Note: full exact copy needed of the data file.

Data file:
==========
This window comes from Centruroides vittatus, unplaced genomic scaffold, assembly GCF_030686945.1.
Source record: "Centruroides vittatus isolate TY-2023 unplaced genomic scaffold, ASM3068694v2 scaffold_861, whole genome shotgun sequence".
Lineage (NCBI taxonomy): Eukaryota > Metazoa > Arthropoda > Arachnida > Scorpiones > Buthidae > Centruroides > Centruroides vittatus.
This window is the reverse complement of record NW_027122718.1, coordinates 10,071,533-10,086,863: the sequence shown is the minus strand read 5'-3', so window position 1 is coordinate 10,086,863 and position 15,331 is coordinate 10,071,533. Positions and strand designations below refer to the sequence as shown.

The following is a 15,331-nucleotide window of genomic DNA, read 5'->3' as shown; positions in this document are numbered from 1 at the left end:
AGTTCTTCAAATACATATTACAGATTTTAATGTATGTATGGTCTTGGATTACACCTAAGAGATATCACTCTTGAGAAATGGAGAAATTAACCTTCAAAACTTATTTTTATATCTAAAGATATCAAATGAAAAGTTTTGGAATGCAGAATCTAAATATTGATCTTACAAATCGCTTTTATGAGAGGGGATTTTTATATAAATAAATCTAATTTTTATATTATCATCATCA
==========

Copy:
This window comes from Centruroides vittatus, unplaced genomic scaffold, assembly GCF_030686945.1.
Source record: "Centruroides vittatus isolate TY-2023 unplaced genomic scaffold, ASM3068694v2 scaffold_861, whole genome shotgun sequence".
Lineage (NCBI taxonomy): Eukaryota > Metazoa > Arthropoda > Arachnida > Scorpiones > Buthidae > Centruroides > Centruroides vittatus.
This window is the reverse complement of record NW_027122718.1, coordinates 10,071,533-10,086,863: the sequence shown is the minus strand read 5'-3', so window position 1 is coordinate 10,086,863 and position 15,331 is coordinate 10,071,533. Positions and strand designations below refer to the sequence as shown.

The following is a 15,331-nucleotide window of genomic DNA, read 5'->3' as shown; positions in this document are numbered from 1 at the left end:
AGTTCTTCAAATACATATTACAGATTTTAATGTATGTATGGTCTTGGATTACACCTAAGAGATATCACTCTTGAGAAATGGAGAAATTAACCTTCAAAACTTATTTTTATATCTAAAGATATCAAATGAAAAGTTTTGGAATGCAGAATCTAAATATTGATCTTACAAATCGCTTTTATGAGAGGGGATTTTTATATAAATAAATCTAATTTTTATATTATCATCATCA